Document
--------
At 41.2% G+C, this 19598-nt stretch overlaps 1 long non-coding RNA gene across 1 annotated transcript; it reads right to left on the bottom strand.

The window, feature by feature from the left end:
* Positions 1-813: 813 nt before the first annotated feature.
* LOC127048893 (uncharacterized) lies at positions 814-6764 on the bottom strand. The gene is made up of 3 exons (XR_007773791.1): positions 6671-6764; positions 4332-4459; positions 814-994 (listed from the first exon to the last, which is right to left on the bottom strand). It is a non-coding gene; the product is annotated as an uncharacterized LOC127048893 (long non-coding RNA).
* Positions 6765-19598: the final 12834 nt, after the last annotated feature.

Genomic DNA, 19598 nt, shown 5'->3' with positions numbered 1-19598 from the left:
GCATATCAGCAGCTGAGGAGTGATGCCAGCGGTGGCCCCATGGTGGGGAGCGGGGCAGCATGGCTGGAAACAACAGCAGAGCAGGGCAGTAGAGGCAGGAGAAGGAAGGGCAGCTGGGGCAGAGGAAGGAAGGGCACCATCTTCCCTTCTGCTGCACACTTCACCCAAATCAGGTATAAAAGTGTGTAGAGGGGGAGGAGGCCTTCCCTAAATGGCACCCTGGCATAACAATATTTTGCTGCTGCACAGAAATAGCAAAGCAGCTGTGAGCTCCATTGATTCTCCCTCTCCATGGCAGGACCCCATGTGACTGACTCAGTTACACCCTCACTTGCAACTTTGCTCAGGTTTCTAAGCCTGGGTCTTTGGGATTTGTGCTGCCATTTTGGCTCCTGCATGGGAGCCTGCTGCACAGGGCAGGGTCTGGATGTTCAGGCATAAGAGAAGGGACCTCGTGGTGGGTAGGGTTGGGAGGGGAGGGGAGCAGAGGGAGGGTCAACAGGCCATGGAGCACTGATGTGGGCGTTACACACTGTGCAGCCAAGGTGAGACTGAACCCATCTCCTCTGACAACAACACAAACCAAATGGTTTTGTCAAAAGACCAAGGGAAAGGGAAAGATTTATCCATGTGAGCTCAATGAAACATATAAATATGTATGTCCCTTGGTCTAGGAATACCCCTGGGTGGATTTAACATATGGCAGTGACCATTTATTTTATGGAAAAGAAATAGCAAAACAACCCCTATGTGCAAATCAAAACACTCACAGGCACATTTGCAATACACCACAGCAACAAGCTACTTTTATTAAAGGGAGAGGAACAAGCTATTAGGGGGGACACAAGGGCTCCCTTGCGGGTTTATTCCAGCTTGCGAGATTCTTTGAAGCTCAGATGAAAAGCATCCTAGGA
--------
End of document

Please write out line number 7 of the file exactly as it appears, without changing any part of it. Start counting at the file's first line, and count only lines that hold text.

GCATATCAGCAGCTGAGGAGTGATGCCAGCGGTGGCCCCATGGTGGGGAGCGGGGCAGCATGGCTGGAAACAACAGCAGAGCAGGGCAGTAGAGGCAGGAGAAGGAAGGGCAGCTGGGGCAGAGGAAGGAAGGGCACCATCTTCCCTTCTGCTGCACACTTCACCCAAATCAGGTATAAAAGTGTGTAGAGGGGGAGGAGGCCTTCCCTAAATGGCACCCTGGCATAACAATATTTTGCTGCTGCACAGAAATAGCAAAGCAGCTGTGAGCTCCATTGATTCTCCCTCTCCATGGCAGGACCCCATGTGACTGACTCAGTTACACCCTCACTTGCAACTTTGCTCAGGTTTCTAAGCCTGGGTCTTTGGGATTTGTGCTGCCATTTTGGCTCCTGCATGGGAGCCTGCTGCACAGGGCAGGGTCTGGATGTTCAGGCATAAGAGAAGGGACCTCGTGGTGGGTAGGGTTGGGAGGGGAGGGGAGCAGAGGGAGGGTCAACAGGCCATGGAGCACTGATGTGGGCGTTACACACTGTGCAGCCAAGGTGAGACTGAACCCATCTCCTCTGACAACAACACAAACCAAATGGTTTTGTCAAAAGACCAAGGGAAAGGGAAAGATTTATCCATGTGAGCTCAATGAAACATATAAATATGTATGTCCCTTGGTCTAGGAATACCCCTGGGTGGATTTAACATATGGCAGTGACCATTTATTTTATGGAAAAGAAATAGCAAAACAACCCCTATGTGCAAATCAAAACACTCACAGGCACATTTGCAATACACCACAGCAACAAGCTACTTTTATTAAAGGGAGAGGAACAAGCTATTAGGGGGGACACAAGGGCTCCCTTGCGGGTTTATTCCAGCTTGCGAGATTCTTTGAAGCTCAGATGAAAAGCATCCTAGGA